“We are going to be able to lower the tax rate,” Smith said. “The question is, how much? And we won’t know that until summertime.”
He estimates KISD will lower its maintenance and operations tax rate $0.016 due to House Bill 3, a school finance reform law passed during the 86th legislative session.
However, that number could change based on property value growth, among other factors, he said. KISD plans to keep its interest and sinking rate the same, he added.
The district’s total 2019-20 adopted tax rate is $1.4431 per $100 in valuation.
For the 2020-21 school year, KISD administration is projecting an increase of 4,244 students, or a year-over-year increase of 5.1%, Smith said. The district will have to hire more teachers, paraprofessionals and other staff to service the enrollment increase.
However, having additional students also means having additional state funding, Smith said. HB 3 provides an allotment for fast-growing districts. For KISD, the fast-growth allotment is estimated to be $19 million, he said.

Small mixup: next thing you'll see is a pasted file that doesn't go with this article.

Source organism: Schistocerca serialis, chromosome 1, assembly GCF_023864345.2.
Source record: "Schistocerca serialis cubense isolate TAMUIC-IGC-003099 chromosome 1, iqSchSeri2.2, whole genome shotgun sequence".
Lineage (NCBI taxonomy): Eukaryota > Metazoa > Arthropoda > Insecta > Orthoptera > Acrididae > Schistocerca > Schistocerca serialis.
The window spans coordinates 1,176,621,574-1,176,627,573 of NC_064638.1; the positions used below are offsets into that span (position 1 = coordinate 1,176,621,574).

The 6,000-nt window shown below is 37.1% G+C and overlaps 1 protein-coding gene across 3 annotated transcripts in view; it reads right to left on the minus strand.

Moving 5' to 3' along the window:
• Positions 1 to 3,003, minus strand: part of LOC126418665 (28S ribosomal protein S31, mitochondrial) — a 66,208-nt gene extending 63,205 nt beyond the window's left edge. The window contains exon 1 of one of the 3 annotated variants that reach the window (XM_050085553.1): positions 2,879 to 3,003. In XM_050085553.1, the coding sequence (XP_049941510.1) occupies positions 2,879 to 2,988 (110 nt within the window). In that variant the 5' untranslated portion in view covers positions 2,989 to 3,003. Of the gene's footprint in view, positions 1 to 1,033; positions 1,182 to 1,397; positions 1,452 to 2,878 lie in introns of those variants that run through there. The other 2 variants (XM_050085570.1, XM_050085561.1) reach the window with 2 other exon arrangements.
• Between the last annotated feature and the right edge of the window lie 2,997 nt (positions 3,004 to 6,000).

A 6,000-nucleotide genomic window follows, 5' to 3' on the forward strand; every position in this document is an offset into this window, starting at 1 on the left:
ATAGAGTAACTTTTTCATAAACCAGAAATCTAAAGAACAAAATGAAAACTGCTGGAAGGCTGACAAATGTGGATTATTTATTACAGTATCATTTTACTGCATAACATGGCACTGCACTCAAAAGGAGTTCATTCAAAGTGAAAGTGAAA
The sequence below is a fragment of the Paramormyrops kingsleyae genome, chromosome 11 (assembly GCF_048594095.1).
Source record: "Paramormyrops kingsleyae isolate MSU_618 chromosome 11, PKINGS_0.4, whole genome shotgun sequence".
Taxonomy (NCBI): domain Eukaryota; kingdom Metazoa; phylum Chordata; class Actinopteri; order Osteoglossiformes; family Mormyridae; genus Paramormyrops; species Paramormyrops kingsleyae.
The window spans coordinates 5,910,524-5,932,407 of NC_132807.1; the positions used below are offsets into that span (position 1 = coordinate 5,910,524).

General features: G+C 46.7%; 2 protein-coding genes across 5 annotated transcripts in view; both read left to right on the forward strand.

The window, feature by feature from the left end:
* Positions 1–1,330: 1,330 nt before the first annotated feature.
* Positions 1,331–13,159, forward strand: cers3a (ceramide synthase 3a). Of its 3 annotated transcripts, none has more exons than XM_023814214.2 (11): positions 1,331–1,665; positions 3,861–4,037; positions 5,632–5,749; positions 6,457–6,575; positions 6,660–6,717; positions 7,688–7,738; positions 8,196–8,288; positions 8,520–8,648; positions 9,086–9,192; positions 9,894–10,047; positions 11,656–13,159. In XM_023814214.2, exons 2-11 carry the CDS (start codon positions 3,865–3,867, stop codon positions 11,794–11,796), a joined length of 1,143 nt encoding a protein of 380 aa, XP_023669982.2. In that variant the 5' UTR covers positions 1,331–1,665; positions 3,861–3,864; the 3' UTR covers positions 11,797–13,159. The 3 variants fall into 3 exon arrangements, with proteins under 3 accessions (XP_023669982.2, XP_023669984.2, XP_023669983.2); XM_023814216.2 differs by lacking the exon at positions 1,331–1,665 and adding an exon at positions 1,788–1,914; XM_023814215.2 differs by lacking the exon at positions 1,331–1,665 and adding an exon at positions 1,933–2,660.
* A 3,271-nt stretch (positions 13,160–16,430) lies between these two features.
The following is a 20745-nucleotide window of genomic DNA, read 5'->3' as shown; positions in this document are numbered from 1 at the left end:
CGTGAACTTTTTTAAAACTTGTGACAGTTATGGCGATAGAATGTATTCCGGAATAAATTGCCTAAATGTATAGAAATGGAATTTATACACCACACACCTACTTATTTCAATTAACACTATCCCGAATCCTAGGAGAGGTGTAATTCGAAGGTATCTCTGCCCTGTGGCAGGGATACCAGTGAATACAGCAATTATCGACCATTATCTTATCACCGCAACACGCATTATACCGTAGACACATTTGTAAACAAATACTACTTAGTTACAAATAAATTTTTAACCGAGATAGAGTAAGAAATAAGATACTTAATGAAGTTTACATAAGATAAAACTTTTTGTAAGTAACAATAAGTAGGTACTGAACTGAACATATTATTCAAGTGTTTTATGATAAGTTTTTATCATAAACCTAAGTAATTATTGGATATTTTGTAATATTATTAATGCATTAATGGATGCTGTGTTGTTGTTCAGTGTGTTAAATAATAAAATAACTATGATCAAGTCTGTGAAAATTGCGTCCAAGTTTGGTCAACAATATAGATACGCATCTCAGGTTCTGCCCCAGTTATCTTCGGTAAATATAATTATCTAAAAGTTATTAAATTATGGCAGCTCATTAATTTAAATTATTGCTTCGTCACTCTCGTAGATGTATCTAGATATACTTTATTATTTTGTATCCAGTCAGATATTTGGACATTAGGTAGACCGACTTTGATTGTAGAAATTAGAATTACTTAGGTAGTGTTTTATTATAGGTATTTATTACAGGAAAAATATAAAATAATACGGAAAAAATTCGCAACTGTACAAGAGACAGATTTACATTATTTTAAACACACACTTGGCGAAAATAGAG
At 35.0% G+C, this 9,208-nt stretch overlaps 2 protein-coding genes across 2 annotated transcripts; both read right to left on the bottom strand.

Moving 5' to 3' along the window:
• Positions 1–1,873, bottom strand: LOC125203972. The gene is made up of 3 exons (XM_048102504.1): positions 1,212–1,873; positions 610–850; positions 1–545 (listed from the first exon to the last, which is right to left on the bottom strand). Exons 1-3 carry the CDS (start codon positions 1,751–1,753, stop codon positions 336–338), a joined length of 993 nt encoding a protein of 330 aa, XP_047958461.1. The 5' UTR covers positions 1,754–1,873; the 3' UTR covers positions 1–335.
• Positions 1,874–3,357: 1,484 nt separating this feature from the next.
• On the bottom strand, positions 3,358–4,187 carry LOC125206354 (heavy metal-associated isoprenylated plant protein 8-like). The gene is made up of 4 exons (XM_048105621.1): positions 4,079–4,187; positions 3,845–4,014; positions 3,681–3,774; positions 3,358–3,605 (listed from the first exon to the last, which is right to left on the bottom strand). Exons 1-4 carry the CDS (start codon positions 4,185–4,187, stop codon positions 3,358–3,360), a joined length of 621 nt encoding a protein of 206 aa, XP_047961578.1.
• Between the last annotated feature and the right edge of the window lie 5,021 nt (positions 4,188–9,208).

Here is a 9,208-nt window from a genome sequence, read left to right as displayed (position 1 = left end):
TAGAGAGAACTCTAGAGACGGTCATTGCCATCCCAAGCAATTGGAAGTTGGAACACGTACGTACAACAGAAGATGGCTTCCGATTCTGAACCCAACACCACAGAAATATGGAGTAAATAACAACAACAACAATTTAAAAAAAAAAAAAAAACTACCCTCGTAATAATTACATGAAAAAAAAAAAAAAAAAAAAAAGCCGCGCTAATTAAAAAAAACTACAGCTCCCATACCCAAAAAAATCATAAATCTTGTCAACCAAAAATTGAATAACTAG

The 2020-21 projected budget estimates $844.6 million in revenue, an increase of $49.6 million from the official 2019-20 budget, according to Smith’s presentation.
Smith stressed the 2020-21 numbers are projections prepared before spring break—before the coronavirus—and state officials and committees are still working through HB 3 to calculate the funding for Texas school districts. The budgeted numbers can change.
Board member Susan Gesoff asked Smith how KISD will fare if a recession occurs. Smith expressed confidence the district will continue to grow enrollment and added KISD has been preparing for such a scenario.
“This school district is in a position to handle fiscally a year of tough time,” Smith said. “Administration here in Katy—at least as back as far as I’ve seen—has been able to manage within those ebbs and flows of uncertainty."